While Miami’s Ultra Music Festival controversy seems to have cooled off, cities like Toronto are following suit with their own polarizing debates and taking action with regard to EDM’s presence in their community.
Miami officials have withdrawn their request to have the festival banned from returning, according to an announcement from UMF. Politicians called for an end to the festival after an unfortunate incident left a security guard in critical condition.
UMF announced via Facebook April 10 that opponents recalled their demand to ban the event, and the festival would indeed return to Miami in 2015 pending a discussion with the Miami City Commission April 24.
Citing similar concerns for the safety of young fans and the image of the city as a whole, government officials voted to ban EDM events from city-owned property in Toronto’s Exhibition Place (pictured below) April 11.
Introduced by councilor Giorgio Mammoliti, the motion to no longer award permits for electronic music events at City-controlled venues in the building complex passed 4-3 when voted upon by the Exhibition Place Board of Governors. The Toronto Sun reports that opponents of the ban argue that this will push the events back into “unsafe” underground venues, putting attendees at risk and costing the city-owned facilities around $1 million in annual revenue. EDM promoters will still be able to hold events in privately owned venues like Muzik, a nightclub operating in Exhibition Place.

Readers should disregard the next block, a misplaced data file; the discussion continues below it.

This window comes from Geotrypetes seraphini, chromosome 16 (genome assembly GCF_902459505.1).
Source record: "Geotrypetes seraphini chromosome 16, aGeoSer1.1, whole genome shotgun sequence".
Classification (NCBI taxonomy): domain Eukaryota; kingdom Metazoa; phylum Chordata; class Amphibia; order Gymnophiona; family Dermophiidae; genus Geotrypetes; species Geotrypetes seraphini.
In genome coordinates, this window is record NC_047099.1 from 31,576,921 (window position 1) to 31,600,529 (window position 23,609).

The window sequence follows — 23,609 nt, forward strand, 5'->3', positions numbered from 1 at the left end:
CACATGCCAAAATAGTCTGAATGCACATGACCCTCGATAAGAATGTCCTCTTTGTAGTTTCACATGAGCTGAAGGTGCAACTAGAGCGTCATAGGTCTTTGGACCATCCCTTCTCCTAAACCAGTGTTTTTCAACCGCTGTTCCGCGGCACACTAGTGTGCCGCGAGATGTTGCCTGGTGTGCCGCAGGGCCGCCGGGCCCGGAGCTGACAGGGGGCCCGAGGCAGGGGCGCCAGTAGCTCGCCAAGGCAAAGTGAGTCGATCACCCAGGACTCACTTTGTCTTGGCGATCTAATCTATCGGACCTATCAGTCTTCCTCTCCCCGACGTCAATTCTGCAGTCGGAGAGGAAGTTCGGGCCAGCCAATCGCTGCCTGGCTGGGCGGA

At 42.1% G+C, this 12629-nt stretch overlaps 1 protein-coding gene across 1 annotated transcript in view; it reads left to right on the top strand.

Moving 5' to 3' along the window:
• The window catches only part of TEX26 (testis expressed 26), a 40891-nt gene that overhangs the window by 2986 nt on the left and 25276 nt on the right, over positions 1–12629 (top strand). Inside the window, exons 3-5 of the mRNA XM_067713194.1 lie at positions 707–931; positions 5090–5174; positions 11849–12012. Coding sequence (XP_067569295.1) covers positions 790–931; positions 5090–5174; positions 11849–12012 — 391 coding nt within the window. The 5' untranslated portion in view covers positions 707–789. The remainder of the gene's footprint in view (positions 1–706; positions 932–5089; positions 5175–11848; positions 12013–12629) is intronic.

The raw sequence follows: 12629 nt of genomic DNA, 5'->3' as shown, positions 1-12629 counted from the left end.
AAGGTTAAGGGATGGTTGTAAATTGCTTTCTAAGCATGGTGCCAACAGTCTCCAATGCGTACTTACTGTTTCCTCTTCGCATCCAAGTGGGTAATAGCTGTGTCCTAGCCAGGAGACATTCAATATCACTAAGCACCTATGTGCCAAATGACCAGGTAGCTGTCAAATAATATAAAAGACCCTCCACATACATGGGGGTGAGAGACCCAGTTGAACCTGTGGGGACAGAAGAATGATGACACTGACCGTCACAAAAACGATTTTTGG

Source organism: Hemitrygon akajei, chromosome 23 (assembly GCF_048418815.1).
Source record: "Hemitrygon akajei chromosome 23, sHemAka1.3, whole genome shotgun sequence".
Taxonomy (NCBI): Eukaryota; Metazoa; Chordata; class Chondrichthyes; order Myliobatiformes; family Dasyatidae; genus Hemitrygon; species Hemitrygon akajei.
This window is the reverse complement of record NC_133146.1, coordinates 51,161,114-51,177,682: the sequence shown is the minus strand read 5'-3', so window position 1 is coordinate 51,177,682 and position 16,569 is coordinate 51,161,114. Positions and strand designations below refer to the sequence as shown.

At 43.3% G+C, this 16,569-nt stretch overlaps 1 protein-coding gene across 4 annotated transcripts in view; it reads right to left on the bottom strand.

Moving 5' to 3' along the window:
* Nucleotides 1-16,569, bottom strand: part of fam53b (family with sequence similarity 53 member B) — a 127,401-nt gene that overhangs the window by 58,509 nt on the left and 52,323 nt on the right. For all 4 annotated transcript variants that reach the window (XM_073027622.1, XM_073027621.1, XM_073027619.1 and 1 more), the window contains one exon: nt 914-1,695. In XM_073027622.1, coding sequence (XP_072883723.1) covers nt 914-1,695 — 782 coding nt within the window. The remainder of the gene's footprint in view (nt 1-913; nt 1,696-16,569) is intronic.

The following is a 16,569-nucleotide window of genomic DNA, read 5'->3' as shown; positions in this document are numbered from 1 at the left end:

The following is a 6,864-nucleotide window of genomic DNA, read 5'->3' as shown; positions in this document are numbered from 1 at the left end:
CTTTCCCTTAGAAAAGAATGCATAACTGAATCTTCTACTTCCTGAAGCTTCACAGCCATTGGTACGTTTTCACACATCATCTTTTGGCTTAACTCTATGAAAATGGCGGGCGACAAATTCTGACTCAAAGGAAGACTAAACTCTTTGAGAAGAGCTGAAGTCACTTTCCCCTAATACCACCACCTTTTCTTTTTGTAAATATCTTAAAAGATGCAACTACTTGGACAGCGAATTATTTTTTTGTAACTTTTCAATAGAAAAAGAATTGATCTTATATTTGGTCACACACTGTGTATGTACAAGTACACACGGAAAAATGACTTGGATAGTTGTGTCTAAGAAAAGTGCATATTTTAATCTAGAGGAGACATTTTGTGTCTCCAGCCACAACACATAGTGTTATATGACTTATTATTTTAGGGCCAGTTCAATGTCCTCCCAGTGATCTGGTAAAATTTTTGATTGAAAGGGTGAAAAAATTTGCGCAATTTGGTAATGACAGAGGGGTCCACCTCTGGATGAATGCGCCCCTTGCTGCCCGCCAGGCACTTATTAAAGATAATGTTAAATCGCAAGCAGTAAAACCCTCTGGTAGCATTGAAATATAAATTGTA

The motion was introduced after representatives from Muzik wrote to the board with concerns that the large-scale, one-time events in Ex Place were, “causing booking problems for its business and ‘negative public relations issues.'” Muzik owner Zlatko Starkovski remained a primary supporter of the ban, arguing that the events in City-owned venues are also a major concern for the safety of Toronto’s youth.
Exhibition Place staff publicly recommended not to ban the events, to which Mammoliti replied, “If a child dies at this venue would you be prepared to resign your position?”
Councillor Gord Perks opposed the motion, telling The Sun that he was looking into a way to overturn the decision.
“I’m concerned that we’re going to lose a safe, well-monitored venue space for young people and all-ages events and drive them back underground where it is really dangerous,” Perks said.
Read the full story here, and check back for more updates on the future of large-scale EDM in Miami and Toronto.